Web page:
By James Tehrani
If you would have asked a young James Tehrani in the ’80s what two things would never change, I might have said the cool fashion trends of the day and that pot would always be illegal.
OK, not really. During the “Just Say No” era, I wasn’t thinking about pot a whole lot but I do remember some funny smells at a concert I attended around that time.
Still, just like big hairdos, leg warmers and thin piano ties, things can change in a hurry.
Today’s growing acceptance of cannabis—while still not universal—definitely falls into that category. Cannabis consumption has relatively recently gone from back-alley consuming and “Play ‘Free Bird’ ” toking to main-street imbibing in many U.S. cities.
As more and more states legalize cannabis, the industry has grown substantially. According to Leafly, an educational website, legal cannabis is now a $25 billion business even though less than half of the states have legalized it for both medical and recreational use and, not to mention, it’s still considered a federal offense to possess the green, leafy substance. To pour out some perspective, wine is a $78 billion business.
Besides sales, the cannabis job market is growing splendidly as well with more than 400,000 people working in the industry this year compared with about 123,000 in 2017, according to Leafly. That’s about a 225% increase.
From so-called “budtenders”—basically customer-facing consultants—to security guards to growers to chemists and more, the industry is looking for a lot of help in terms of talent.
But many organizations are also looking for help navigating the complexities of a budding industry that has challenges that are unique to it. From recruiting and retention to handling payroll in a world where banking can still be a major headache because of federal restrictions, cannabis businesses cannot afford to take the highway to havoc.
Cannabis also has a stigma attached to it as a so-called “stoner” drug right out of a Cheech and Chong film. Although it was not always like that in this country. In the 19th century, the drug was used in many medicinal products, so it’s almost like the cliche “Everything old is new again” is appropriate with cannabis. Indeed.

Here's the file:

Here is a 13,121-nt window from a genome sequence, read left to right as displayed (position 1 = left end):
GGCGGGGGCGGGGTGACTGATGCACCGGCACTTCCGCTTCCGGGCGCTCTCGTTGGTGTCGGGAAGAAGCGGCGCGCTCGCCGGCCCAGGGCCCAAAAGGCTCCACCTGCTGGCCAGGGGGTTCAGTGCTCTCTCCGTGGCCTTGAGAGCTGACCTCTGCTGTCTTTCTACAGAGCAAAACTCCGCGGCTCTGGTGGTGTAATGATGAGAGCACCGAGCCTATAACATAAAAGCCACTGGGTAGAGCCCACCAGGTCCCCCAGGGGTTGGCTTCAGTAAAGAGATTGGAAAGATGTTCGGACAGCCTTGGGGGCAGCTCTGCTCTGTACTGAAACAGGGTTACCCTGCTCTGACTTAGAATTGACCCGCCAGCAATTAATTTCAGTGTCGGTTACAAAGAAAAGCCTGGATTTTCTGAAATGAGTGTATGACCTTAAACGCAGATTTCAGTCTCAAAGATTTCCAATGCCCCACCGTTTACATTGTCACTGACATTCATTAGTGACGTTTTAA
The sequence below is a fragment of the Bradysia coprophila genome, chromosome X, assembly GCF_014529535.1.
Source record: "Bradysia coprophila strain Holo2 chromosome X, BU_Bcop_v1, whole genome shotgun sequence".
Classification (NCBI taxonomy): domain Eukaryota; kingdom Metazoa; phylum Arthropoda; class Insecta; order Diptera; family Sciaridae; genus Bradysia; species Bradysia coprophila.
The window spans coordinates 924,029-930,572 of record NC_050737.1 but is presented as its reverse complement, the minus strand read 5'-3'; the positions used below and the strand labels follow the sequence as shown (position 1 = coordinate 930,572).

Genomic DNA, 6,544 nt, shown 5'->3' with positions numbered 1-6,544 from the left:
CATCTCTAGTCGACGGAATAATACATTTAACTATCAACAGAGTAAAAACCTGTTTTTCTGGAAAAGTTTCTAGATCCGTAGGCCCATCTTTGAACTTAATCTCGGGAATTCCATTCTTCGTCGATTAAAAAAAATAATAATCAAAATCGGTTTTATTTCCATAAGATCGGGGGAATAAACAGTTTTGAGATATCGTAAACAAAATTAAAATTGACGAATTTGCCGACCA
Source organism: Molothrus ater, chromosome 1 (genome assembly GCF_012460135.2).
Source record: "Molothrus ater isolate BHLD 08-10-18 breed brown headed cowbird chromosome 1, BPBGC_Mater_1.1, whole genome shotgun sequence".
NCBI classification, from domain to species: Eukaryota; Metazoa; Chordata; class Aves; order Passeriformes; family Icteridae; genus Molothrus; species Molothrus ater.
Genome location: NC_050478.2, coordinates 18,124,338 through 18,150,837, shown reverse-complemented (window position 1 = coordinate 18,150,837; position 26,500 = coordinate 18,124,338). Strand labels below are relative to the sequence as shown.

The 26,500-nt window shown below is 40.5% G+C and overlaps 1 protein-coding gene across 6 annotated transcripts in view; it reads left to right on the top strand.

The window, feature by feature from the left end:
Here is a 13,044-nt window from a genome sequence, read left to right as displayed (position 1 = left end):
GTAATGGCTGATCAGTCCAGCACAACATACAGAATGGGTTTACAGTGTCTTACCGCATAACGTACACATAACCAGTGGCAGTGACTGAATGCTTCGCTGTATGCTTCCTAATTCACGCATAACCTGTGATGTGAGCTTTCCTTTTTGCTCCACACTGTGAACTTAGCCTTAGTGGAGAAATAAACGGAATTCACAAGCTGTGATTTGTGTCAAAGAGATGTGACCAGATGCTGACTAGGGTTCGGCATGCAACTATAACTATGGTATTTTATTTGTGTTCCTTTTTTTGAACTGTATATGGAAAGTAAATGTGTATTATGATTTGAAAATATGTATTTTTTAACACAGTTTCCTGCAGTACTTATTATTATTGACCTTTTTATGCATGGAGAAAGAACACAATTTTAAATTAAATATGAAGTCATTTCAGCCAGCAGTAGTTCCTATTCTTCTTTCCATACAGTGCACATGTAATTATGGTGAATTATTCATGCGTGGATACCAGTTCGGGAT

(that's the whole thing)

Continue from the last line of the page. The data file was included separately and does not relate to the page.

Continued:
Meet Jill Osborn
Jill Osborn participated in protests in Massachusetts in the mid-2010s to help drive awareness toward helping her daughter, Haley, get the cannabis she needed to help deal with her seizures.
As Jill Osborn became more familiar with the cannabis industry that had benefited her daughter’s condition, Osborn decided to join it. She switched her career focus from working in human resources for retailers to an HR position in the cannabis industry. And when an opportunity opened up with EPAY customer Bostica, which is in the process of building a 60,000-foot cannabis cultivation and manufacturing facility about 15 miles northeast of Boston, she jumped at the opportunity and started in January 2022.
“I think people sometimes have this perception that we’re doing bong hits in the parking lot before we come into work,” Jill Osborne says. “And of course it’s not like that, but I will tell you that at holiday parties and things like that, I absolutely love to see consumption happening, and I have seen CEOs doing bong hits in a parking lot at a company event. And I think it’s OK because I would also see those CEOs walking around with a glass of wine, and there’d be absolutely no stigma about that. So I love that we’re normalizing consumption in appropriate times and places.”
New Cannabis E-book
To learn more about Jill and Haley Osborn’s story and the challenges facing the cannabis industry, download the new e-book, “The Complexities Facing Cannabis Companies,” which I wrote with David Farrell, EPAY’s senior vice president of direct sales for corporate HCM.
While you're downloading the e-book, I’m going to see if I can find that old piano tie of mine. You never know when something old will become new again.